Having a stock collection of phrases is super valuable. Thanks to Rosie Scott, John Schmidt, Chris Harper, Adam Ross and Sarah Walker for this indispensable list:
YL = Your Lord/Lady ML = My Lord/Lady
"May it please YL, I am Rosie Scott, appearing on behalf of the Appellant, my learned friend Ms X will appear on behalf of the Respondent..."
"ML, I will begin by..."
Assessing how much the judge knows
"Is YL aware of the facts of the case, and has YL had an opportunity to glance at our skeleton argument?"
"Are you familiar with the facts My Lord?"
Referring to the other side
My learned friend, my learned senior (more usually now just 'Miss X'), NEVER 'my learned colleague', 'my friend', 'my learned opponent' etc
"It is our/my client’s position that..."
"My client would say..."
"In the instant case.."
Referring to authorities:
"If I could take YL to tab 3, p45; this is the case of X v Y..."
"If I can direct your lordship's attention to... found in the first volume of the appeals cases of..."
"I respectfully adopt the opinion of [judge] in [case] which is at [tab no.] in the bundle."
Dealing with judicial interventions:
"I’m grateful for your assistance ML, and I apologise for not having expressed myself clearly"
"I hadn’t intended to deal with that point, ML, it is not a ground of appeal, however I am more than happy..."
"ML, I had intended to go address a different point with this authority, but should YL wish to hear argument on this..."
"Indeed My Lord, that is true for [case], though I would submit that the present case can be distinguished on the facts." (particularly useful to buy time in which to work out how that might be true)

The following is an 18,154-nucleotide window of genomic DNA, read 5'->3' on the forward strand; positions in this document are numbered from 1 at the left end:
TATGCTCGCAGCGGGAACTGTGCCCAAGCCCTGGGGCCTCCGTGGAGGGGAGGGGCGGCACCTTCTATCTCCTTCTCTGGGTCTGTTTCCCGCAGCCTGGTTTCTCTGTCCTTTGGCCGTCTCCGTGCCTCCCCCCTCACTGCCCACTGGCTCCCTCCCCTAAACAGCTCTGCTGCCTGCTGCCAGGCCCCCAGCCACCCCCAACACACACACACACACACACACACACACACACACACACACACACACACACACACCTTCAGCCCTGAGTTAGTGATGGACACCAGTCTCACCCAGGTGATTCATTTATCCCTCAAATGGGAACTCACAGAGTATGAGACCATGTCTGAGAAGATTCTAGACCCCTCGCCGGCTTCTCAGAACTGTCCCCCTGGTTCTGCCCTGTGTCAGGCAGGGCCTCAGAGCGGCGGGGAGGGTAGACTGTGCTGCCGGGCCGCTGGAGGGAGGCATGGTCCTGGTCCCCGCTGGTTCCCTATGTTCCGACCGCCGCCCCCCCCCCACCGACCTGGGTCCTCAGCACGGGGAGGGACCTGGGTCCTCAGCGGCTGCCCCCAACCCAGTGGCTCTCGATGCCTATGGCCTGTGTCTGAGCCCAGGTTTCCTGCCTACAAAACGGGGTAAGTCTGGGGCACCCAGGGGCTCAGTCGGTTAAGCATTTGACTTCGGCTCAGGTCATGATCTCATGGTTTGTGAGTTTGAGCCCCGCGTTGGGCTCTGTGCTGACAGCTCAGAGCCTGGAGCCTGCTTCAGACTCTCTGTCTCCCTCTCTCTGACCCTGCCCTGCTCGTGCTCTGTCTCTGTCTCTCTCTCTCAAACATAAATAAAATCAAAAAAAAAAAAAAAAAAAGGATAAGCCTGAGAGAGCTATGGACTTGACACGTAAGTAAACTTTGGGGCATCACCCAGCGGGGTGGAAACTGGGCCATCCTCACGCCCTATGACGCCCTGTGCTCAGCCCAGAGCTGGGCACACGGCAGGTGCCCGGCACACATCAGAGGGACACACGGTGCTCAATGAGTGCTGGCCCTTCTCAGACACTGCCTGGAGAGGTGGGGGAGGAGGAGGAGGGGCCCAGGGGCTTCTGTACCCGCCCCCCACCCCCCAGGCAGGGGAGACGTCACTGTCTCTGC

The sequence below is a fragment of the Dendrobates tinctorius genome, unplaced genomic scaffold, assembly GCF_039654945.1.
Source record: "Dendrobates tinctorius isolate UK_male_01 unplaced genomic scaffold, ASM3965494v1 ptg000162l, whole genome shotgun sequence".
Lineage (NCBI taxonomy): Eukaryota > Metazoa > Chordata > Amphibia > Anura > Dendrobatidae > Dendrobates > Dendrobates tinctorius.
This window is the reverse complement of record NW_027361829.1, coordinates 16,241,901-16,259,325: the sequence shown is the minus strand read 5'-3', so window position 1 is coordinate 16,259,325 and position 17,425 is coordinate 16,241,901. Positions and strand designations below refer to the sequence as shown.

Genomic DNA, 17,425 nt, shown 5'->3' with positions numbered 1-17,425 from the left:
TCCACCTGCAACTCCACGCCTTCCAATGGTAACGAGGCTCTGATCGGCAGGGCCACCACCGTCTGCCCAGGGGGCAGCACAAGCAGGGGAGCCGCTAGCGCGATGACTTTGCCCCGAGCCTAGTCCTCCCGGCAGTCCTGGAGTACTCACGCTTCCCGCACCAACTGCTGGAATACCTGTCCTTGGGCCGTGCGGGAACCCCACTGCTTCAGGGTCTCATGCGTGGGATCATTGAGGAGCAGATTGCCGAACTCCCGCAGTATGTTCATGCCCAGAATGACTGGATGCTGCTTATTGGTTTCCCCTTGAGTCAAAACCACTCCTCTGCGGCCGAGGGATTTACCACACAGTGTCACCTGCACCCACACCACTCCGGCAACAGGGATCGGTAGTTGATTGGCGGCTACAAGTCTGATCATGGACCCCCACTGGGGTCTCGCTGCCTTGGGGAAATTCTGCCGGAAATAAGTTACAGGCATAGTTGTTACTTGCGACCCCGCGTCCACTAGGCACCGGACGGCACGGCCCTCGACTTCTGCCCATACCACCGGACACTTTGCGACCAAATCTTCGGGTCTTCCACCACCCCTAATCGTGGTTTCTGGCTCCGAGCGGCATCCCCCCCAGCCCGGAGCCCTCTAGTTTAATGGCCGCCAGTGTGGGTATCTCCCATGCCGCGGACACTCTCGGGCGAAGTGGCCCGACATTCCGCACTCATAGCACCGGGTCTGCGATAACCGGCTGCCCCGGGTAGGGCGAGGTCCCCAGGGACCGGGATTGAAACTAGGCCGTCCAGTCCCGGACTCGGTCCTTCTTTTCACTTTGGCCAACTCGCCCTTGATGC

Addressing other side's argument:
Note to avoid extravagant language when addressing the other side’s argument. Opponents' points are never “absurd” or “ridiculous” and will not “reduce the law to a laughing stock.” But...It may be “flawed”, “difficult to sustain in the light of the authorities”, “unlikely to be the kind of case which their Lordships had in mind” or “inconsistent with what I submit is the clear wording of the statute”.
"Although/as my learned friend suggests..."
"Unless I can be of any further assistance...those are my submissions"
"Unless I can help the court any further, these are my submissions"
Disagreeing with a judge:
"My Lord, you make a good point however..."
Try not to say ‘I think’ – the court isn’t interested in your personal opinion, only in the case you are putting forward – so state your case like this ‘in my submission...’ or ‘I respectfully submit…’
If you absolutely have to correct/disagree with the judge, start your reply with ‘With respect…’ But never interrupt!!!
Tricky to do but hugely important.
All our mooting clips were made with the help of our fantastic students - giving freely of their time to help others.
For the roundtable discussion clips we thank our GDL students of 2009-2010: Andrew Barns-Graham, Thomas Bradfield, Tessa Buchanan, Anita Davies and Thomas Hope. Big thanks go to our top man behind the camera Steve Parkes.
The spoof clips were made with Mike Purdue (judge), Mike Clarke and Rob Tiffen many years ago.
The real action was filmed as part of our Crown Office Moot 2010-2011.
Big thanks to all those who took part: Sara Beech, George Fitzgerald, Gareth Thomas, Edward Waldegrave, Alistair Godwin, Rebecca Taverner, Daphne Stamatopoulos, Jada Badu-Animboah, James Bull, Samuel Phillips and Beatrice Riley.
Huge thanks are also due to those from Crown Office Chambers who not only gave up their time to judge the different stages of the moot but also allowed us to use the footage. We are grateful to:
A final thanks to The Hon Mr Justice Edwards-Stuart, who judged the final of the Crown Office Moot and Steven McCombe for his filming expertise and tireless editing.